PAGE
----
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Nestled between rows of houses on streets named after British castles is Earlsmead Stadium, rumoured to lie atop an ancient battlefield where once the hundred of Gore fought a bloody battle in the ninth century. 

Although the drums of war have not been beaten in the field for centuries, when Saturday comes, drums can still be heard, drums that shake the bones and rally the blood. On Saturdays, the drums beat for another conflict, for different soldiers, the hundred may be gone but their legacy lives on; Earlsmead is home to The Reds.

Formed in 1933, Harrow Borough F.C., then called Roxeth F.C., was the second oldest of the borough’s football teams. The oldest, Wealdstone F.C. was formed in 1899, but since they moved to Ruislip’s Grosvenor Vale in 2008, Earlsmead is now Harrow’s last bastion of quality league-tier football. 

But despite their monopoly on football in the borough, numbers at the turnstiles have dwindled in recent years and faced with an aging board of members and fans, the club is in need of “fresh ideas” to make to its centenary. 

Peter Rogers has been on the club’s board of directors since he turned 18 in 1967. Three weeks ago, his achievement as one of most senior board members of an English team was celebrated in a naming ceremony for his 50th anniversary at the club. Becoming club chairman in the 80s, Rogers tells me one of his proudest moments in the clubs history was when they won the 1984 Isthmian league by 17 points.

Rogers is spry and speaks with a gentle tone, he says his tenure as chairman has been “too long,” and that “The level of support is diminishing” like many local clubs around the country, Harrow has had to deal with demographic change; immigration, emigration and families between towns and cities. Coupled with the advertising onslaught of national teams, people are less interested in local football nowadays, after all, why support a local seventh-tier team when you could support an internationally celebrated team like Arsenal or Chelsea?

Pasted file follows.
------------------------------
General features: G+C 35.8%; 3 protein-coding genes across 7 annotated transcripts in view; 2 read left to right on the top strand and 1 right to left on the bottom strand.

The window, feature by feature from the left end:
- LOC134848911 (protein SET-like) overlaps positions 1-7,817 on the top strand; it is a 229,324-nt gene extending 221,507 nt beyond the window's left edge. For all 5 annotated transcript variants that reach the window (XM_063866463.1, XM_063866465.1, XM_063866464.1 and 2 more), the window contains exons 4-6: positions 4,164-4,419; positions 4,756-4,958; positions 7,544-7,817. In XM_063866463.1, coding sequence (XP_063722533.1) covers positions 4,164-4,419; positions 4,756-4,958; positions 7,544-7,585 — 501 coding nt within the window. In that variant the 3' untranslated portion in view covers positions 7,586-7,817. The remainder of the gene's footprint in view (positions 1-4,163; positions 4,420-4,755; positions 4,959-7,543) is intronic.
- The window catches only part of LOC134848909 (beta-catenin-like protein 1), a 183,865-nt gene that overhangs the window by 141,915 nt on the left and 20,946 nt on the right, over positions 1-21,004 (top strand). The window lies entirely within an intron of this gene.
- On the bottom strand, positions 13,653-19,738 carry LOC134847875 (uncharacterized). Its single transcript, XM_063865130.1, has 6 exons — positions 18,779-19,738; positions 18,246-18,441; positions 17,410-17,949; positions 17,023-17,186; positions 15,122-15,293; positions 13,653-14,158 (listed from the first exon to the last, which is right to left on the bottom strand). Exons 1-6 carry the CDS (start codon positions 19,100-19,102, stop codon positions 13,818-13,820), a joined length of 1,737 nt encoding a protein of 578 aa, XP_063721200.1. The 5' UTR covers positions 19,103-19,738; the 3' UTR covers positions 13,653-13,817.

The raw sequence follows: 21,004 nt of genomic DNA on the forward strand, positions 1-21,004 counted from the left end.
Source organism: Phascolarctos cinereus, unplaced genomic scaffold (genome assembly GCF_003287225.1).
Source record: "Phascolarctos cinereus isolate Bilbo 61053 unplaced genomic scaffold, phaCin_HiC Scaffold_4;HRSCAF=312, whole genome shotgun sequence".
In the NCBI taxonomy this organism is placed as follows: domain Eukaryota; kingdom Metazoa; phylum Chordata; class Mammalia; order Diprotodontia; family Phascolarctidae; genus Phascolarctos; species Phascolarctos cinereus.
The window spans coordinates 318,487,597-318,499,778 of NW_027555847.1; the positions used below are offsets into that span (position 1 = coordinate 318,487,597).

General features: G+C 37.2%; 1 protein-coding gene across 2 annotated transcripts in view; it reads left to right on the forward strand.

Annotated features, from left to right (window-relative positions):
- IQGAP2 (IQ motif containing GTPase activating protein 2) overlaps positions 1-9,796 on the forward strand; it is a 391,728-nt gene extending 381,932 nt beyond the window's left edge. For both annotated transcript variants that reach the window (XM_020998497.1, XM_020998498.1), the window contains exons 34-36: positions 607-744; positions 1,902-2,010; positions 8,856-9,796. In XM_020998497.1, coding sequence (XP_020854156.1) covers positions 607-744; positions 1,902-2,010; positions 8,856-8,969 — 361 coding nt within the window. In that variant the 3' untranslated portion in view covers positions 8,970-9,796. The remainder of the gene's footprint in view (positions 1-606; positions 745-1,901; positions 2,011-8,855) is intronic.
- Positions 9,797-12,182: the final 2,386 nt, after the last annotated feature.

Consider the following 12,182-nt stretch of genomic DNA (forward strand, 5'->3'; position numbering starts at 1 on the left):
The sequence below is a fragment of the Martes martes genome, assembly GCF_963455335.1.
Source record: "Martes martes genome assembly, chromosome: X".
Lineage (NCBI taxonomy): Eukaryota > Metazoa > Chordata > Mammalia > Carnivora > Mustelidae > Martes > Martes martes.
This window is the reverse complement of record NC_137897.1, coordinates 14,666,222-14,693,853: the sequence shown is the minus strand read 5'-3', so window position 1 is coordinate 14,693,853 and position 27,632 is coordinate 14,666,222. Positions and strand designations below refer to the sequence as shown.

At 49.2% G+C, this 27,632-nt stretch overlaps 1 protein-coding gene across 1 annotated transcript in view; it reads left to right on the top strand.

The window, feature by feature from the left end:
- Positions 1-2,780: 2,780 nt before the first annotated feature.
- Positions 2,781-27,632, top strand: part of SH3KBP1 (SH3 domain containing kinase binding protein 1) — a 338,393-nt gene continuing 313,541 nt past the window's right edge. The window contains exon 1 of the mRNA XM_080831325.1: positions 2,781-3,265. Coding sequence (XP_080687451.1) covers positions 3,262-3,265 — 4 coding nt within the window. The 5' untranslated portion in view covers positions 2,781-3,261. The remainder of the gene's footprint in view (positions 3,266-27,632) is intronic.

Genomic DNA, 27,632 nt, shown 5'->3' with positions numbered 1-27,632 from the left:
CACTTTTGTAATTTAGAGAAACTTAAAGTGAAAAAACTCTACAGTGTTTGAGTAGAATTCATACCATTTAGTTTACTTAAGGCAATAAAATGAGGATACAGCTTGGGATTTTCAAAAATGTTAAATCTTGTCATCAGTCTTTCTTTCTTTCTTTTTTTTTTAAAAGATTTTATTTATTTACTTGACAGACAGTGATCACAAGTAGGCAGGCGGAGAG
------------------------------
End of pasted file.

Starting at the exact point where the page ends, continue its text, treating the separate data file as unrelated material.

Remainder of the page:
But Rogers does not dwell on the past, living in an ever-changing community and in the shadows of London’s behemoths is a fact of life for local teams, they must either adapt or disappear.

And to their credit, Harrow F.C. have adapted; aside from a pitch suitable for over 3000, Earlsmead also boasts a hall for functions and weddings, and two bars. On top of that, the pitch can also be hired with all proceeds going towards the upkeep of the club and players’ salaries. 

This is more than just a means to an end, however, this is local symbiosis, the community supports the club and club supports the locals: “We’re always open to assisting the locals, anyway we can” says Rogers.  

Last Saturday, Earlsmead once again reverberated with fanatic drums and the bardic poetry of football chants. Beneath the halo of the floodlights, Harrow Borough played Dorking Wanderers. Wearing their traditional colours, The Reds got off to a poor start, conceding three goals and scoring two in the first half. But as they say, football is a game of two halves and whatever speech they were given during half-time worked because Harrow came back strong in the second half, playing offensively and equalising. Alas, mere minutes before the whistle went, the home stand was turned into a library as Dorking scored their winning goal.

Yet the drums didn’t stop. 

At the far end of the stands was a group of young lads, “Kids” by the standards of the rest of the fans, 18, 19, a few maybe in their 20s loud and boisterous, nearly all the noise at the stadium that day was theirs. “The youngsters are the future of the club,” Rogers tells me: “and it’s great that we have got a group of youngsters that come through now, slightly different ideas to ourselves but they’re very joyous and do support the club well.” There’s hope yet for Harrow Borough F.C. hope that a new generation of locals and football-lovers will carry the club to its centenary, after all, it’s only sixteen years. 

 

By Bamdad Fard

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